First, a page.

Learn How To Play Master Blaster (Jammin’)
Chords and Guitar Lessons
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Complete song – Electric guitar and live band
Improvise The rhythm parts – Memorize The Instrumental Section
In the step by step course, I’ll take you through how to play each section, all over the neck.
This involves building rhythm parts for the verse and the chorus. Using these examples as a starting point you will soon be able to play Master Blaster in an improvised way, or as the title suggests – by Jammin’.
The most challenging part of playing Master Blaster is the second instrumental section. This part has become so famous among musicians it is by many seen as a benchmark of your ability.
To learn it, you must first play the Minor Pentatonic in sequences, meaning moving up three notes, back one. Do this in all shapes followed by the opposite direction of three notes down, one up.
This final way of playing down the scale in sequences is the main foundation of Master Blaster’s instrumental section.
It does get more complicated than just moving in this pattern, but as a starting point, practicing the concept is essential.
The best part is that this way of phrasing can be incorporated into most solos and licks with great success.
The chord progressions of Master Blaster (Jammin’) break all sorts of harmonic rules. We discuss this in the course in great depth.
Here’s the basic progression.
||: Cm | Cm Bb | Ab | Ab G | F | F | Cm | Bb :||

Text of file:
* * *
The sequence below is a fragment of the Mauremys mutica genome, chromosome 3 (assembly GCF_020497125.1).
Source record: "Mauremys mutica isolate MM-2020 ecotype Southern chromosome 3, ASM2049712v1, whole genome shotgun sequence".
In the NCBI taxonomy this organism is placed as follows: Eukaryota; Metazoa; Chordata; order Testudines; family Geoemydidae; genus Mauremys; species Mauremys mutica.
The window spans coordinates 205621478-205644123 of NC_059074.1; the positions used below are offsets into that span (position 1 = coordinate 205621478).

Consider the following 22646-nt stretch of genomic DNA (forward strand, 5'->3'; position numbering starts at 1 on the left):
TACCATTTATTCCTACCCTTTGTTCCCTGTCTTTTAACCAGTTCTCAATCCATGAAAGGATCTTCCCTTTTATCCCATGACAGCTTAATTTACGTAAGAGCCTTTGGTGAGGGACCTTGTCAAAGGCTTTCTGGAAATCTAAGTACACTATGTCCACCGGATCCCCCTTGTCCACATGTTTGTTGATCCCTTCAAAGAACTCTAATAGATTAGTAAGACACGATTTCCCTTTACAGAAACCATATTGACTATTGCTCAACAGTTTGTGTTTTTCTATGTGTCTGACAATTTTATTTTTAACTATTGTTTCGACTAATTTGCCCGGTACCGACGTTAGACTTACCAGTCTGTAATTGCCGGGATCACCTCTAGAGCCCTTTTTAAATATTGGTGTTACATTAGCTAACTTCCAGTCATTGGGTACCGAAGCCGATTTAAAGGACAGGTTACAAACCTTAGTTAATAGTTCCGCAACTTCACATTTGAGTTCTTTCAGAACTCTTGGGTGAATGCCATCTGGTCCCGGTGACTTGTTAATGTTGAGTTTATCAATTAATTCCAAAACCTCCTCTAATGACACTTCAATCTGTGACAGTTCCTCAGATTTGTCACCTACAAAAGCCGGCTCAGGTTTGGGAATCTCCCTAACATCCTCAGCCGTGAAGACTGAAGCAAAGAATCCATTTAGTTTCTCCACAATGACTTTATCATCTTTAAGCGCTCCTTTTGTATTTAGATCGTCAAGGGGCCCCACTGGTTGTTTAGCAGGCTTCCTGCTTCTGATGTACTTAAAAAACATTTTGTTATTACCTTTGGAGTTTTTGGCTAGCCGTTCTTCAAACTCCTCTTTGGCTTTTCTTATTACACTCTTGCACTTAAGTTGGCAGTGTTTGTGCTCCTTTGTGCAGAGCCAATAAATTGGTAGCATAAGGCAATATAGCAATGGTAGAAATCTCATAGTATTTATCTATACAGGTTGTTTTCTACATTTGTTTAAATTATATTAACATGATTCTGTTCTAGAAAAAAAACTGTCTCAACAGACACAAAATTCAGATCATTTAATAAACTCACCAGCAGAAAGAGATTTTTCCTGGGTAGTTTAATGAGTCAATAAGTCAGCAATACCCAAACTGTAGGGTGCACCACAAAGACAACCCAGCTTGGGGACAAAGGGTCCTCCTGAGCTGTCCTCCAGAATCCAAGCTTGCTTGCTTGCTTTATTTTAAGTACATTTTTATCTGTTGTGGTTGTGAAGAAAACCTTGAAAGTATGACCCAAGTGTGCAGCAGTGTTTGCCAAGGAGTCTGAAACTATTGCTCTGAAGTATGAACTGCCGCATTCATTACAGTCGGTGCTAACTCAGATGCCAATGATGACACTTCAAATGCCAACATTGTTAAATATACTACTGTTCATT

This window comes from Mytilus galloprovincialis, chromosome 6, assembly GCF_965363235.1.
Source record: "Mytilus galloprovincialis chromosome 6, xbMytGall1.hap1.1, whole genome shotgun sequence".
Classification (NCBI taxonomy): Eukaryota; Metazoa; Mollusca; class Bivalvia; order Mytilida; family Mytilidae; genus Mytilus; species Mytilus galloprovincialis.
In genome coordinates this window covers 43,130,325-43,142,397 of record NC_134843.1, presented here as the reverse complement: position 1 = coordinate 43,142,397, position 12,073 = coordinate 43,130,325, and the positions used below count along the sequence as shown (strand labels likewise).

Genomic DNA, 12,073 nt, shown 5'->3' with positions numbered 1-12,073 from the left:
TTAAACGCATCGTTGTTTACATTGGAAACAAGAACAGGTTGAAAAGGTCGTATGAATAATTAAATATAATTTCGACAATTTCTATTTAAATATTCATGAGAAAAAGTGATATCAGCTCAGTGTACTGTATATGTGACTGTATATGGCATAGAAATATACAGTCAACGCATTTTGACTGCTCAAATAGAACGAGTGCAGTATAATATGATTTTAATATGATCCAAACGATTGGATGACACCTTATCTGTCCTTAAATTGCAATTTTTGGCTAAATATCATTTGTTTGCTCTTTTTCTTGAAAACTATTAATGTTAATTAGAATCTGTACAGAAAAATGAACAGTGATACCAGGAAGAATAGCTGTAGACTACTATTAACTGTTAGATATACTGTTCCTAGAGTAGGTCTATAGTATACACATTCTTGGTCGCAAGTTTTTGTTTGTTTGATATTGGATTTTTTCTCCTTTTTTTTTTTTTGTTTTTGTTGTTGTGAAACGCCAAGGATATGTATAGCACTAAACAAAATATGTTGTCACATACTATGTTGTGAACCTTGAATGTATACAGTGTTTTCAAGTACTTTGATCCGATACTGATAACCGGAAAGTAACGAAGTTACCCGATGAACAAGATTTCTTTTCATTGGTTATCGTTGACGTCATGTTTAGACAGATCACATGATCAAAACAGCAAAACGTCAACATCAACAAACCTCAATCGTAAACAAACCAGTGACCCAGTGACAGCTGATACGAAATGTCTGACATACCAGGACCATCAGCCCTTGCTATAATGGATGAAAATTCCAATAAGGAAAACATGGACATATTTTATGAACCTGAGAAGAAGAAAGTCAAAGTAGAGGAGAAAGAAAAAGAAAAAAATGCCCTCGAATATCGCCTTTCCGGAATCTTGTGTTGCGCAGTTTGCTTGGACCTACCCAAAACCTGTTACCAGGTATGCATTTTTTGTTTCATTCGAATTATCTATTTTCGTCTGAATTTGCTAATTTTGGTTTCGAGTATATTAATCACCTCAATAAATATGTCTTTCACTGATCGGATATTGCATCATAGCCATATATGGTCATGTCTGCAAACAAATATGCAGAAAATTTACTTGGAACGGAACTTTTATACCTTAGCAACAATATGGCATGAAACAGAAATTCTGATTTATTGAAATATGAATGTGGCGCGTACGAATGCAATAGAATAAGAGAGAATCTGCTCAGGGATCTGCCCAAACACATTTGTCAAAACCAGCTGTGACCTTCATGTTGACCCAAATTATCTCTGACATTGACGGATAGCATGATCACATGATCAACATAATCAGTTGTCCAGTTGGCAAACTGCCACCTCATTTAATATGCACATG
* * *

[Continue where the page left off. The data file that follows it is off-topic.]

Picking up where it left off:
||: Cm | G7 | F6 | F7 :||
The last two bars of the chorus could have F, F6 or F7 chords. The G7 could also be a G.
Master Blaster – Step 1
This is probably my favorite song to play as it literally encourages me to improvise, or as the title suggests, Jammin’.
Go to Master Blaster step 1.
Master Blaster – Step 2 (Free Preview)
The chords are several things at the same time. It’s a master class in how to write a great chord progression if you like.
Go to Master Blaster step 2.
Master Blaster – Step 3
When you can play all examples – start improvising.
Go to Master Blaster step 3.
Master Blaster – Step 4
There are five examples to get through as there are five shapes of the Minor Pentatonic.
Go to Master Blaster step 4.
Master Blaster – Step 5
Plenty of shapes to get through and as if that wasn’t enough, I want you to practice all by picking the notes as well as hammering-on and pulling-off.
Go to Master Blaster step 5.
Master Blaster – Step 6
After you learned it in five positions I also give you six licks that’ll work when you improvise a solo over either Master Blaster’s verse or chorus progressions.
Go to Master Blaster step 6.
Master Blaster – Step 7
The improvisation part is down to what shapes I play when, but also how hard or soft I strum, and how much I take out from a part in order to create more space.
Go to Master Blaster step 7.
Master Blaster – Step 8
Today was the last time we studied how to play Master Blaster. It was also the last song of the course. But it wasn’t the last lesson in the course.
Go to Master Blaster step 8.
Everyone’s feeling pretty, it’s hotter than July
Though the world’s full of problems, they couldn’t touch us even if they tried
From the park I hear rhythms, Marley’s hot on the box
Tonight there will be a party, on the corner at the end of the block
Go to Master Blaster lyrics.
Stevie’s natural groove and ability to so purely express music are untouched. His vocal phrasing and songwriting are second to none.
Go to Stevie Wonder biography.
These Motown/Soul songs require you to learn how to play fractions of barre chord shapes and build improvised licks using pentatonic scales.
Intermediate Electric Songs
Be My Baby, Can I Get A Witness, Get Ready, I Heard It Through The Grapevine, Jimmy Mack, Master Blaster (Jammin’), Money (That’s What I Want), My Guy, Rescue Me, Respect, Son Of A Preacher Man, Soul Man, and You Can’t Hurry Love.
Go to Intermediate electric songs.
Including detailed, but bite-sized explanations on how the music theory of each song is applied to the neck.
Go to Monthly subscription.